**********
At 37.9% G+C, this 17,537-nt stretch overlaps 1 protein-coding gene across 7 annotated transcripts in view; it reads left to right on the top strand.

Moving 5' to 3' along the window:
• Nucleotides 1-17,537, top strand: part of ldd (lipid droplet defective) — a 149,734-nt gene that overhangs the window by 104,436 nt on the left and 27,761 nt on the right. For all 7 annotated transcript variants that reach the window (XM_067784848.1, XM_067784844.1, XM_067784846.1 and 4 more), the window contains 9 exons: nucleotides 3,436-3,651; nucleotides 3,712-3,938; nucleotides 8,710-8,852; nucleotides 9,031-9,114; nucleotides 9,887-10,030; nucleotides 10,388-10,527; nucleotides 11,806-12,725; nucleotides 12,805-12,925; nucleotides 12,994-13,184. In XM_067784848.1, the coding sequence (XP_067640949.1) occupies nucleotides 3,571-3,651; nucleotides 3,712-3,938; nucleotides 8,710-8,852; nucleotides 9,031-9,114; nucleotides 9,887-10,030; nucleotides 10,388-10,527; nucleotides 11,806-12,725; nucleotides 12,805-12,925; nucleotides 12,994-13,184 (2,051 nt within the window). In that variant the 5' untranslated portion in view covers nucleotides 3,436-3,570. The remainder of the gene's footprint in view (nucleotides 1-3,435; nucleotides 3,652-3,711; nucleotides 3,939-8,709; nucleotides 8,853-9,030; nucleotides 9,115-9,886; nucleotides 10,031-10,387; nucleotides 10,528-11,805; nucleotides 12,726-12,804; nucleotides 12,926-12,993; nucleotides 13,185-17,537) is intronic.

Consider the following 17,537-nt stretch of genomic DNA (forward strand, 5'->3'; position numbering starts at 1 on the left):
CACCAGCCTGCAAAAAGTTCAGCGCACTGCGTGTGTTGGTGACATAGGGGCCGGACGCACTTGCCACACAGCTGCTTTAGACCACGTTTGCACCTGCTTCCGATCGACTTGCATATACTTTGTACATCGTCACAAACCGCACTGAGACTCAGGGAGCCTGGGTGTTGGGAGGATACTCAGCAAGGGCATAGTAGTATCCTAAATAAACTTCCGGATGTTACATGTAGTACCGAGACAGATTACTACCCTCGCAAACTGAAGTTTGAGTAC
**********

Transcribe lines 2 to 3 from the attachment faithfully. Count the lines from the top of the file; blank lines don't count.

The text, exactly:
Moving 5' to 3' along the window:
• Nucleotides 1-17,537, top strand: part of ldd (lipid droplet defective) — a 149,734-nt gene that overhangs the window by 104,436 nt on the left and 27,761 nt on the right. For all 7 annotated transcript variants that reach the window (XM_067784848.1, XM_067784844.1, XM_067784846.1 and 4 more), the window contains 9 exons: nucleotides 3,436-3,651; nucleotides 3,712-3,938; nucleotides 8,710-8,852; nucleotides 9,031-9,114; nucleotides 9,887-10,030; nucleotides 10,388-10,527; nucleotides 11,806-12,725; nucleotides 12,805-12,925; nucleotides 12,994-13,184. In XM_067784848.1, the coding sequence (XP_067640949.1) occupies nucleotides 3,571-3,651; nucleotides 3,712-3,938; nucleotides 8,710-8,852; nucleotides 9,031-9,114; nucleotides 9,887-10,030; nucleotides 10,388-10,527; nucleotides 11,806-12,725; nucleotides 12,805-12,925; nucleotides 12,994-13,184 (2,051 nt within the window). In that variant the 5' untranslated portion in view covers nucleotides 3,436-3,570. The remainder of the gene's footprint in view (nucleotides 1-3,435; nucleotides 3,652-3,711; nucleotides 3,939-8,709; nucleotides 8,853-9,030; nucleotides 9,115-9,886; nucleotides 10,031-10,387; nucleotides 10,528-11,805; nucleotides 12,726-12,804; nucleotides 12,926-12,993; nucleotides 13,185-17,537) is intronic.